Submitted by Editor on Fri, 14/05/2010 - 11:21

In May 2009, Abercromby Place, Heriot Row and Nelson St doubled as 1960s London during filming of the French espionage caper Imogène McCarthery (see Issue 172).

The movie was released earlier this month in France, and now promotional clips are online at Blink and you’ll miss it, but Abercromby Place is definitely there (as is William Street). Old College, Neidpath Castle and the road to Talla reservoir also feature.

Directed by Alexandre Charlot and Franck Magnier, Catherine Frot stars as the eponymous heroine: a Russo–Scottish anglophobe with a penchant for rugby, bagpipes and whisky. She works as a humble secretary in the Admiralty, where she is much put upon by her boss and the ‘satanées Anglais’ in general.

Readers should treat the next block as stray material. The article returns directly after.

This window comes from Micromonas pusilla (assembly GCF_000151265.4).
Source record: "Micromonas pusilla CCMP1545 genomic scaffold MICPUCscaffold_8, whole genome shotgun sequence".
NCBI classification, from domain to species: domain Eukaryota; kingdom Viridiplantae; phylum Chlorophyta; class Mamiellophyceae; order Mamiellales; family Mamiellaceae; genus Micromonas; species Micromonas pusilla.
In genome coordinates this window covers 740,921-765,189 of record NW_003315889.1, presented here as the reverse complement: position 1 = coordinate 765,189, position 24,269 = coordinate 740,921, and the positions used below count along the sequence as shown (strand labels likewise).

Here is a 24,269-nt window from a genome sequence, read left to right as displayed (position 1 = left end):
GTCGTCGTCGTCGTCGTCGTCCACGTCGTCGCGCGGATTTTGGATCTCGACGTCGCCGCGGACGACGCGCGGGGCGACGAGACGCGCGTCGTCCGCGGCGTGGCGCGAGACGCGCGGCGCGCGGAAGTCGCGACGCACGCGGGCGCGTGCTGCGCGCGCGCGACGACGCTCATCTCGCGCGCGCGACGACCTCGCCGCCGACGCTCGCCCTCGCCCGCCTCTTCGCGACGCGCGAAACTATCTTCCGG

When – against all expectations, training and ability – she is entrusted with a secret mission to deliver warplane designs to a contact in her home town of Falkland, Imogène becomes embroiled in the machinations of ‘Bolshevik’ spies and a childhood sweetheart with a terrible secret.

Nostalgic, stylised, completely daft, unashamedly indulging every national stereotype and Gallic prejudice going, the film looks enormous fun.